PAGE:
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Firefly Legal

Aug 15 2013

Civil Process Servers: Does Your Server Make the Grade?

Civil process service, to some, is a relatively simple procedure. A third party individual serves court documents (effectuating civil process service) unto an individual to notify them of legal proceedings, allowing them to respond. This carries out due process. Paperwork is filed, and it’s done.

But is it really that simple?

Consider the increased scrutiny and regulation changes that have recently been implemented in the industries in which civil process servers operate. The pressure to meet deadlines, the needed ability for process servers to work with a firm’s technology, and the absolutely imperative need for good service has certainly changed the game for the average process server.

Civil process service is not as simple as just delivering papers; there’s a whole lot more at stake. With that in mind, there are a few things to watch out for- and to make sure that your civil process servers make the grade.

Licensed & Informed

Though not all states require civil process servers to be licensed, there are many that do. If you need service in a state that requires process servers to be licensed, make sure that they have taken the steps to obtain the required licenses for civil process servers. All Firefly Legal process servers are licensed where required.

Beyond licensure, check to see if your process server is involved in civil process service associations. By staying involved in these organizations, such as NAPPS and ILAPPS, to name a couple, servers are more easily kept up-to-date with the changing industry. Firefly Legal’s Randy Mucha is on the executive board at ILAPPS, which helps to keep all Firefly Legal process servers apprised of new regulations or process updates.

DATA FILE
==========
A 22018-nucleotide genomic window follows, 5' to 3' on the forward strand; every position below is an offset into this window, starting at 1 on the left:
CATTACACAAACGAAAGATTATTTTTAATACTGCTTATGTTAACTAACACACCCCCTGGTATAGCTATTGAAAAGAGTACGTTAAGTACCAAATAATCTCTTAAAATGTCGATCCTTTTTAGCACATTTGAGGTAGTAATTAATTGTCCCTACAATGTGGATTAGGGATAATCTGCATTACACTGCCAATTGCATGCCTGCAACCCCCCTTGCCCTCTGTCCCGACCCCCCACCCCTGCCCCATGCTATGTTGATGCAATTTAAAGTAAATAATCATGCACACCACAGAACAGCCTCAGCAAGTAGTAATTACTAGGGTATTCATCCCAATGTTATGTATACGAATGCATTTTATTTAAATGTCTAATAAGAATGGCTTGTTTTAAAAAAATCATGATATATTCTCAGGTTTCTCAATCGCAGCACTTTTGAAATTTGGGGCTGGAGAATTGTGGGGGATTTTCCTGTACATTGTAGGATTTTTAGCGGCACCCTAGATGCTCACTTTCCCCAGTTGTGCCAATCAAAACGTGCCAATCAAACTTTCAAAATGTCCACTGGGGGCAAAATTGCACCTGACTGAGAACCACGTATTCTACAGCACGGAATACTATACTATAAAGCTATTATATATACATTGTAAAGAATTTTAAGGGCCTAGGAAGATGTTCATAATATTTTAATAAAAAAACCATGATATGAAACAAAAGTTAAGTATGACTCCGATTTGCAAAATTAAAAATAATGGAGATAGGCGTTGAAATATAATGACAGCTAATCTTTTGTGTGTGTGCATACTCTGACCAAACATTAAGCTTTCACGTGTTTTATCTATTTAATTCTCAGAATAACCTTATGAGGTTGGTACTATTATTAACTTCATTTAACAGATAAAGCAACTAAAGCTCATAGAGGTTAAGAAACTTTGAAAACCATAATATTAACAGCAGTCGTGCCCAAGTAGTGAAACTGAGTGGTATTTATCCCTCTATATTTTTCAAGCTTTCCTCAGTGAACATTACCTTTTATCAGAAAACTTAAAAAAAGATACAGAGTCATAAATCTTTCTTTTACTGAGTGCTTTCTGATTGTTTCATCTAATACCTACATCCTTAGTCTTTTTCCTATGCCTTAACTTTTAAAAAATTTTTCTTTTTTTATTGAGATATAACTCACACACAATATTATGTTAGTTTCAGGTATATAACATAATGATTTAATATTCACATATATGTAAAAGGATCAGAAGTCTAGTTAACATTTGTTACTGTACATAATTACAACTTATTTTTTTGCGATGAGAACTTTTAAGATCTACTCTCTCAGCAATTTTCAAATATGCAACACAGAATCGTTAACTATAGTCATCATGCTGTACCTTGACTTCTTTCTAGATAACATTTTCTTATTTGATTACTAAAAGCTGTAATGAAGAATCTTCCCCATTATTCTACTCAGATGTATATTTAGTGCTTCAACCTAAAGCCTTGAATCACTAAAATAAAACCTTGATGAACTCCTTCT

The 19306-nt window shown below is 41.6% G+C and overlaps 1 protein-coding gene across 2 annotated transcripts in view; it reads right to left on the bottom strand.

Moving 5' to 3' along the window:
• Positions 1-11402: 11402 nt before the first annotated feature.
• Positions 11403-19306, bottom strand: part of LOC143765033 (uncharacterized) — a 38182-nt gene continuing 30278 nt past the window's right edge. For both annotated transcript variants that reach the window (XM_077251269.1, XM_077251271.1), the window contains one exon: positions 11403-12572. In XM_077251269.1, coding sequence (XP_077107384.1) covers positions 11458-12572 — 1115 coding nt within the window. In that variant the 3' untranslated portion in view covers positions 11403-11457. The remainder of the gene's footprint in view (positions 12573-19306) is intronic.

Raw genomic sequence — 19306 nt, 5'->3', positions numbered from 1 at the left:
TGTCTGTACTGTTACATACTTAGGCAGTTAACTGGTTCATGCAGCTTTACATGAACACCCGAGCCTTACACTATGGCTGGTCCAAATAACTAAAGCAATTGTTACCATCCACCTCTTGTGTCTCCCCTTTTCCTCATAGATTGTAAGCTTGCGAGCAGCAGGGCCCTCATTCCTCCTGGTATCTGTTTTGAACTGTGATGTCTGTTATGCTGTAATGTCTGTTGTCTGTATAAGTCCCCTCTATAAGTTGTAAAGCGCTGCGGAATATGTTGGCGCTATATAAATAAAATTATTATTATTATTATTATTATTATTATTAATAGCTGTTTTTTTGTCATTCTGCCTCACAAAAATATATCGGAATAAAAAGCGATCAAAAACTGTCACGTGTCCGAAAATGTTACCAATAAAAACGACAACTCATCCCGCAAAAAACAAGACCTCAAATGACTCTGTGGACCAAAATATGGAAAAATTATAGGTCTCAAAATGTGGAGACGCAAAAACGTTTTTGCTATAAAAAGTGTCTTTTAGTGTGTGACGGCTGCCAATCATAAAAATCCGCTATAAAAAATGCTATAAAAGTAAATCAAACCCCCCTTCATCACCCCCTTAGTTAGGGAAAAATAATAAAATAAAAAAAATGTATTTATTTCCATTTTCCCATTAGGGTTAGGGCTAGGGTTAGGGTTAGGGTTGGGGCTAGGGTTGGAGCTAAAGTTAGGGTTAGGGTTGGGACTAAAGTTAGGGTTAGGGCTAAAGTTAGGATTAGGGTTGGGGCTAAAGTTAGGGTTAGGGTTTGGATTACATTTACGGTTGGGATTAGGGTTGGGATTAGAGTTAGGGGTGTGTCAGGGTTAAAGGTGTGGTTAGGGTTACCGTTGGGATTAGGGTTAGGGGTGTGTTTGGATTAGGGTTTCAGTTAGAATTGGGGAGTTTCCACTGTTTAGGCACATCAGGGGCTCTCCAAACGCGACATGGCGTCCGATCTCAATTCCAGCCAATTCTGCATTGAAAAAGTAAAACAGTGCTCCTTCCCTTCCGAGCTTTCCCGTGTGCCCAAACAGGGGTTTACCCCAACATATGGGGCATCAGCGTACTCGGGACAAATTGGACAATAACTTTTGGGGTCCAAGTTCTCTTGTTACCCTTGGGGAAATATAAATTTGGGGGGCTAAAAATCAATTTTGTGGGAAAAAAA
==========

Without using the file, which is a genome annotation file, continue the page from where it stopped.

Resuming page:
Reputation & References

A longstanding, established positive reputation is important. Does the company you’re considering working with have a reputation for excellence? Is there a record of the company having ever engaged in sewer service? Can you find quality references who would make a recommendation on behalf of that company or server? These things matter. Think about the qualities that are important when looking for an internal candidate and apply those to who you would choose for a process server.

There are far too many civil process servers out there who serve with integrity, honesty, and within the provisions of the law, to choose a server who decides to take the easy way out. Don’t risk your reputation with someone who isn’t worthy of your trust- put it with a company that stands behind their work and will help you

Evaluations vs. Incentives

While a review process is a great thing, requiring or providing incentives for servers to meet a specific quota for serves may encourage dishonest behavior. If a server has to serve a set amount of papers in a given time frame, they may feel rushed and not take the time to carry out the job as it should be done.

These are just a few red flags to watch out for- can you think of any others? Let us know. Connect with us on Twitter, Linked In, Google +, or Facebook.


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